The Student News Site of Saratoga High School

The Saratoga Falcon

The Saratoga Falcon

The Saratoga Falcon

Let us skip our non-essential classes

Leyna Chan
Admins reeling us back from escaping to our cars in the parking lot.

OK, OK, OK. Before we make our core argument below, we know we must attend school regularly; it’s a state requirement for graduation, etc. We get it.

But . . .

As second-semester seniors, we find ourselves struggling to get out of bed daily — on top of still being sleep-deprived, school simply doesn’t matter as much anymore. 

However, second-semester senior year is a little overhyped: There is still work for college apps to be done, and there isn’t less work given in classes at all — in fact, many popular senior classes such as AP Government and Economics and AP Physics have harder second-semester content. We don’t have less work, we just don’t do it as often anymore. It is in fact a struggle to keep our grades above a C.

This brings us to the issue of class. We don’t want to come anymore. Thanks to all the MOSAIC lessons on mental health and the importance of sleep, we have realized we need to put ourselves first, and now is time to catch up on the countless hours of sleep sacrificed to finish the 20 pages of APUSH notes during junior year. As a result, we’re already routinely late to our first- and second-period classes.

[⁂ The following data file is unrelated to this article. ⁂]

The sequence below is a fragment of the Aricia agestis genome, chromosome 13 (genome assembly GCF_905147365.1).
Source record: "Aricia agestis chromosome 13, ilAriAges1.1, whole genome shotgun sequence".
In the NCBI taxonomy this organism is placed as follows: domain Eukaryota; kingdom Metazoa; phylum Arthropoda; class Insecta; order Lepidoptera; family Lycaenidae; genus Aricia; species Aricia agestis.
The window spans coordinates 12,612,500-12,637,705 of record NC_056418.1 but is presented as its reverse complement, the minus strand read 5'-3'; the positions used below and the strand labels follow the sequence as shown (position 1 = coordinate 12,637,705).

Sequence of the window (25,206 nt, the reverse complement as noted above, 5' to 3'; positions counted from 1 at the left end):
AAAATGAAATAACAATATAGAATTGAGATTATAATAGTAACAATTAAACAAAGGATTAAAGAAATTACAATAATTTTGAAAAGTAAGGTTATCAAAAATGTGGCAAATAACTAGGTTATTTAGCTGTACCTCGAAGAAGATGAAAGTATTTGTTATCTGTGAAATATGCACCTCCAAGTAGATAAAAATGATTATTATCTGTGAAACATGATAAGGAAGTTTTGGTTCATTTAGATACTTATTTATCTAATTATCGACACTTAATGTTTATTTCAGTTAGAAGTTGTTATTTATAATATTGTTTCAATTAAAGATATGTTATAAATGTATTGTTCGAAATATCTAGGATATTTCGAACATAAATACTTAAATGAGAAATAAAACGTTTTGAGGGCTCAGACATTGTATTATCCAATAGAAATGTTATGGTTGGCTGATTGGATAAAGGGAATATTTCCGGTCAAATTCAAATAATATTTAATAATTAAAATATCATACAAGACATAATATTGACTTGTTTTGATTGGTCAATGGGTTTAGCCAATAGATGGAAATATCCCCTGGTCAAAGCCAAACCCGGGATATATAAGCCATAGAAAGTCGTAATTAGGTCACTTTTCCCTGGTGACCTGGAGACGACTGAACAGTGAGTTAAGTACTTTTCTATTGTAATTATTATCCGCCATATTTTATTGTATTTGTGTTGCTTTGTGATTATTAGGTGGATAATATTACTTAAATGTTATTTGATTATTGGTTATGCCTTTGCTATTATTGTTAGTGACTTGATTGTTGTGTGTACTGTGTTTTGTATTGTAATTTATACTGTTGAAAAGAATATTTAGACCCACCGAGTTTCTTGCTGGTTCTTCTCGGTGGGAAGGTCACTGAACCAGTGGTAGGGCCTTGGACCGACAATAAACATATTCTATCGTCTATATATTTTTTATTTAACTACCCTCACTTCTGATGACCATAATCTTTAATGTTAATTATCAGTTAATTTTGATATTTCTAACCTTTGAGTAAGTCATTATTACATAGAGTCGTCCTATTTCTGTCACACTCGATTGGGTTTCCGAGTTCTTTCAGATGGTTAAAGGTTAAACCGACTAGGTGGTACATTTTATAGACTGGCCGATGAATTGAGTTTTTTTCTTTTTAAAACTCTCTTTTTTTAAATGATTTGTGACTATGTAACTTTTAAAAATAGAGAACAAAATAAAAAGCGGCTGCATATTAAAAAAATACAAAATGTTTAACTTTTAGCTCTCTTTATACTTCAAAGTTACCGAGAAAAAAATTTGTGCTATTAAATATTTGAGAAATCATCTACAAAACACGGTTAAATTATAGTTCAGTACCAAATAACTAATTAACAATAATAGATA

Showing up half an hour late and still not missing much got us thinking. Are most classes really necessary to attend? In college, most lectures aren’t mandatory and most college students we know skip almost every lecture they have — especially AM ones! You could say that second-semester seniors are just trying to make the adjustment from high school to college easier by starting early.

In all seriousness, most classes we are forced to attend every day are “this could have been an email” vibes. If a class is just the teacher reading off a slide deck, we don’t think our attendance is that necessary. As long as the agenda isn’t something discussion-based or related to group work, or if there’s a test, skipping shouldn’t be frowned upon.

We’re probably going to do it anyway — many parents don’t mind excusing an absence on occasion, and some seniors are already in the process of mastering their parents’ voices for callouts to the office, but excusing absences remains a huge hassle.

Skipping class to study for a test for another class is already a very common practice here — the sacrifices we made for the grade were crucial to our mental health, so for the sake of our physical and mental health once again, please let us skip nonessential classes.

Donate to The Saratoga Falcon

Your donation will support the student journalists of Saratoga High School. Your contribution will allow us to purchase equipment and cover our annual website hosting costs.

More to Discover
Donate to The Saratoga Falcon